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Martin L. Perl (1927–2014): A Biographical Memoir

Particle physicist Martin Lewis Perl was recognized worldwide for his discovery of the τ (tau) lepton. For that achievement he received the 1982 Wolf Prize and shared the 1995 Nobel Prize in Physics. He was also a Fellow of the American Physical Society and a member of the National Academy of Sciences (elected 1981). Martin's distinctive approach to scientific investigation had its origins in his upbringing and in the influence of I. I. Rabi, his graduate advisor at Columbia University. After coming to Stanford University in 1963, Martin sought to understand why there should be two and only two families of leptons: the electron and its associated neutrino; and the muon and the muon neutrino. His discovery of the τ provided evidence for a third family of fundamental leptons. The bottom quark was discovered shortly afterward at the Fermi National Accelerator Laboratory, providing evidence for a third family of quarks. Direct evidence for the τ neutrino came later, thereby completing the third lepton generat...

Authors:   Gary Feldman; John Jaros; Rafe H. Schindler
Journal:   Annual Review of Nuclear and Particle Science
Volume:   67
edition:   1
Year:   2017
Pages:   1
DOI:   10.1146/annurev-nucl-061317-093426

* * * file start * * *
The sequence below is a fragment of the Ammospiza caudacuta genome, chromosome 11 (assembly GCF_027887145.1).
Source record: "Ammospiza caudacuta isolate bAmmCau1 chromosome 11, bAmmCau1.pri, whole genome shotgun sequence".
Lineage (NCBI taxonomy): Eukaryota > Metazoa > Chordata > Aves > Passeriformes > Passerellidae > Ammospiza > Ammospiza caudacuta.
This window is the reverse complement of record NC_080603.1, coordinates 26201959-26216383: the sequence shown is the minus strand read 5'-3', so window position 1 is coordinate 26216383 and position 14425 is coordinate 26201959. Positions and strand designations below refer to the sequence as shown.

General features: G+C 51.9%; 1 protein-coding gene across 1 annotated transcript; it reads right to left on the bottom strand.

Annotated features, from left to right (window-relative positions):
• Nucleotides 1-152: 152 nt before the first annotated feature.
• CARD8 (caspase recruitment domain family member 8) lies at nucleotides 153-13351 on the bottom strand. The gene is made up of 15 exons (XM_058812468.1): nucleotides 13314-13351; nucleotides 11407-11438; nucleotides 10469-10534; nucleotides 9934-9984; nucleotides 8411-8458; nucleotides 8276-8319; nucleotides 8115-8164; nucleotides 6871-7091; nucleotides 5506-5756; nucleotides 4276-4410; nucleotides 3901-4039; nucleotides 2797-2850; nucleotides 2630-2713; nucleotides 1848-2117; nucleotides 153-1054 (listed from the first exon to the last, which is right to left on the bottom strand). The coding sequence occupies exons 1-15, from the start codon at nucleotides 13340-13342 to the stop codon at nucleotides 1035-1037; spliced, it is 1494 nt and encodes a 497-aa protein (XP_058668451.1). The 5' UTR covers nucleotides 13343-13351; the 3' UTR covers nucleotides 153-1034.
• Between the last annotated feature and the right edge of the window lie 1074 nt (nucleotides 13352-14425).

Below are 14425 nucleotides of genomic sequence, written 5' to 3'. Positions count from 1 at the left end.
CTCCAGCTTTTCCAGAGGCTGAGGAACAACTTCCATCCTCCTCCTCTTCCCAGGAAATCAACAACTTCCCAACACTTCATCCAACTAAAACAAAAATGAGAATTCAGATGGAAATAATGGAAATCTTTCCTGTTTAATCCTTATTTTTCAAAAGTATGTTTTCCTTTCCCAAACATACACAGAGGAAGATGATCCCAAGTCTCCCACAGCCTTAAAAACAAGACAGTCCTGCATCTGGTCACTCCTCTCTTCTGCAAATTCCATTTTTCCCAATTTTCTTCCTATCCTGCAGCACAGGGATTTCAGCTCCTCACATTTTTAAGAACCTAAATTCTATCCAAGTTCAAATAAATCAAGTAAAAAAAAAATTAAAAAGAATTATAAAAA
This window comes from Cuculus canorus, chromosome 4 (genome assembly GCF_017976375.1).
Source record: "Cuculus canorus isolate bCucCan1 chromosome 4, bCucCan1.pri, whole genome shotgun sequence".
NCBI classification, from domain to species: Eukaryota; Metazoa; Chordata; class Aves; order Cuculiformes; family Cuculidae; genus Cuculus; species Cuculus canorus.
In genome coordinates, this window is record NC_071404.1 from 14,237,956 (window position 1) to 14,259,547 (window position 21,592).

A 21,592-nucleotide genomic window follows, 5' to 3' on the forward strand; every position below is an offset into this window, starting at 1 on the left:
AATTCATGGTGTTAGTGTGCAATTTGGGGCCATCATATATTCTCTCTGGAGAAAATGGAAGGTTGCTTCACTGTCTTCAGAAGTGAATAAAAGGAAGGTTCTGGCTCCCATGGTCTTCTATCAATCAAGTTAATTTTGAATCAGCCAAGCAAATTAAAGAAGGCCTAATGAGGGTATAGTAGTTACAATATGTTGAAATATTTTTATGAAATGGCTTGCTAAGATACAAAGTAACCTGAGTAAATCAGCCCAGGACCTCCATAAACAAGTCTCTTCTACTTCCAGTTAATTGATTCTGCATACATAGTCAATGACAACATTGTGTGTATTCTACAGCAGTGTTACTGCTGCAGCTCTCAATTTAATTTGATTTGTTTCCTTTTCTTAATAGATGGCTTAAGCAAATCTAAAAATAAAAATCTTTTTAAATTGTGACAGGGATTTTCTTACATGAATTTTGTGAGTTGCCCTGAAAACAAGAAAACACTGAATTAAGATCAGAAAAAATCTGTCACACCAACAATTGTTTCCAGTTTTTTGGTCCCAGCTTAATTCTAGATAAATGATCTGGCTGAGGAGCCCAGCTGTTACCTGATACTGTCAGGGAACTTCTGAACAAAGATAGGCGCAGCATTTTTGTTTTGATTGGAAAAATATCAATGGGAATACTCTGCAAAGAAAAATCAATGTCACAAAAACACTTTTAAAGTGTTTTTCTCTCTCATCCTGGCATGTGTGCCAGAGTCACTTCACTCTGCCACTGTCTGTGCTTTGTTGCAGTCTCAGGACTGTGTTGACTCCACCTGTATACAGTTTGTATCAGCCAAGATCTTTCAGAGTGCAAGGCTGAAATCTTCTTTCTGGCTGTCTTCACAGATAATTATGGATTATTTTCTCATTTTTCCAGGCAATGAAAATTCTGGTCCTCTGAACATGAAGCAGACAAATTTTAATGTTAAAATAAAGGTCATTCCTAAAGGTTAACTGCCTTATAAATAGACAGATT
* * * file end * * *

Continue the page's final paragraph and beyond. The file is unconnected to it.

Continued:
Publication date:   19-Oct-2017
Facts, background information, dossiers
  • leptons
  • Stanford University
  • quarks
  • Columbia University
  • American Physical Society
More about Annual Reviews
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    Astrophysical Sources of High-Energy Neutrinos in the IceCube Era

    High-energy neutrino astrophysics has come of age with IceCube's discovery of neutrinos in the TeV to PeV energy range, attributable to extragalactic sources at cosmological distances. At such energies, astrophysical neutrinos must originate in cosmic-ray interactions, providing information ... more

    Reactor Neutrino Experiments: Present and Future

    Reactor neutrinos have been an important tool for both discovery and precision measurement in the history of neutrino studies. Since the first generation of reactor neutrino experiments in the 1950s, the detector technology has advanced greatly. New ideas, new knowledge, and modern software ... more

    Electroweak Measurements at the LHC

    To our present knowledge, all of the physics at the LHC can be described in the framework of the Standard Model of particle physics. Indeed, the newly discovered Higgs boson with a mass close to 125 GeV seems to confirm the predictions of the theory. Thus, in addition to looking for direct ... more

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